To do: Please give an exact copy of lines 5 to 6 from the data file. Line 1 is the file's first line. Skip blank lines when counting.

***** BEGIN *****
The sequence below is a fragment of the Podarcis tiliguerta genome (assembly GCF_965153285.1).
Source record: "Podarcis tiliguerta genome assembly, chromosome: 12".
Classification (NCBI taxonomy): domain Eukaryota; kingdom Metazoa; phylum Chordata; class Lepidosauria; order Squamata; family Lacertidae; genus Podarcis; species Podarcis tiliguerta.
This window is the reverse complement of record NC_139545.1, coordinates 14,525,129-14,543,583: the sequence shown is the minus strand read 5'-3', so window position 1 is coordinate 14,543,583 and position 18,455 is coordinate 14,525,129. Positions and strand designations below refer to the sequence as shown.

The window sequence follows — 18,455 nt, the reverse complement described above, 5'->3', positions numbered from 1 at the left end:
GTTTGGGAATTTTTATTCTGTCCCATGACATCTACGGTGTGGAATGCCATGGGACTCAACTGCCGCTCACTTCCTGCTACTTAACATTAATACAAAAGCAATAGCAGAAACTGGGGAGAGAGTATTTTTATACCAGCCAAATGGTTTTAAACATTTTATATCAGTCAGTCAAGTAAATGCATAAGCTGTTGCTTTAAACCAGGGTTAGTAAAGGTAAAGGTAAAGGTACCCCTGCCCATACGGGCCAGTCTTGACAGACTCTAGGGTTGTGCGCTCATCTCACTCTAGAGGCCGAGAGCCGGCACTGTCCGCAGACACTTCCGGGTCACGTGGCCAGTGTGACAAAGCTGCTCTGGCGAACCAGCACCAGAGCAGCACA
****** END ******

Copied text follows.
The window sequence follows — 18,455 nt, the reverse complement described above, 5'->3', positions numbered from 1 at the left end:
GTTTGGGAATTTTTATTCTGTCCCATGACATCTACGGTGTGGAATGCCATGGGACTCAACTGCCGCTCACTTCCTGCTACTTAACATTAATACAAAAGCAATAGCAGAAACTGGGGAGAGAGTATTTTTATACCAGCCAAATGGTTTTAAACATTTTATATCAGTCAGTCAAGTAAATGCATAAGCTGTTGCTTTAAACCAGGGTTAGTAAAGGTAAAGGTAAAGGTACCCCTGCCCATACGGGCCAGTCTTGACAGACTCTAGGGTTGTGCGCTCATCTCACTCTAGAGGCCGAGAGCCGGCACTGTCCGCAGACACTTCCGGGTCACGTGGCCAGTGTGACAAAGCTGCTCTGGCGAACCAGCACCAGAGCAGCACA